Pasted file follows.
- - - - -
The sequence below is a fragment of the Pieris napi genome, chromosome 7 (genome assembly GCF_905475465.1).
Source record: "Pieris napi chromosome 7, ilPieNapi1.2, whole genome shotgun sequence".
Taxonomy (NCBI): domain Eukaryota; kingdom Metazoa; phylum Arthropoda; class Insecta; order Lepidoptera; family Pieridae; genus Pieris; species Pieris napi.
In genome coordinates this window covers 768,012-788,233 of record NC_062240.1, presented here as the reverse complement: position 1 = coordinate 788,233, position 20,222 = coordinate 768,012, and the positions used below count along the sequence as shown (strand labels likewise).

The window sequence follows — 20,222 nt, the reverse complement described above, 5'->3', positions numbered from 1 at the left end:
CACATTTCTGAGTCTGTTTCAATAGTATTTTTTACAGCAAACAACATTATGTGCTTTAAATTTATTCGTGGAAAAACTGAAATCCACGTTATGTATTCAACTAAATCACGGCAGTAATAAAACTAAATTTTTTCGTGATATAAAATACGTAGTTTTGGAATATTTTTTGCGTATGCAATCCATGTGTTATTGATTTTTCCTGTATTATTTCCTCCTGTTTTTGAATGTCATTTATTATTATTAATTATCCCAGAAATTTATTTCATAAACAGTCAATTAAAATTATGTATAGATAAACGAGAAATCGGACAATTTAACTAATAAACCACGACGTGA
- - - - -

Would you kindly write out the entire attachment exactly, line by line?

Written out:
The sequence below is a fragment of the Pieris napi genome, chromosome 7 (genome assembly GCF_905475465.1).
Source record: "Pieris napi chromosome 7, ilPieNapi1.2, whole genome shotgun sequence".
Taxonomy (NCBI): domain Eukaryota; kingdom Metazoa; phylum Arthropoda; class Insecta; order Lepidoptera; family Pieridae; genus Pieris; species Pieris napi.
In genome coordinates this window covers 768,012-788,233 of record NC_062240.1, presented here as the reverse complement: position 1 = coordinate 788,233, position 20,222 = coordinate 768,012, and the positions used below count along the sequence as shown (strand labels likewise).

The window sequence follows — 20,222 nt, the reverse complement described above, 5'->3', positions numbered from 1 at the left end:
CACATTTCTGAGTCTGTTTCAATAGTATTTTTTACAGCAAACAACATTATGTGCTTTAAATTTATTCGTGGAAAAACTGAAATCCACGTTATGTATTCAACTAAATCACGGCAGTAATAAAACTAAATTTTTTCGTGATATAAAATACGTAGTTTTGGAATATTTTTTGCGTATGCAATCCATGTGTTATTGATTTTTCCTGTATTATTTCCTCCTGTTTTTGAATGTCATTTATTATTATTAATTATCCCAGAAATTTATTTCATAAACAGTCAATTAAAATTATGTATAGATAAACGAGAAATCGGACAATTTAACTAATAAACCACGACGTGA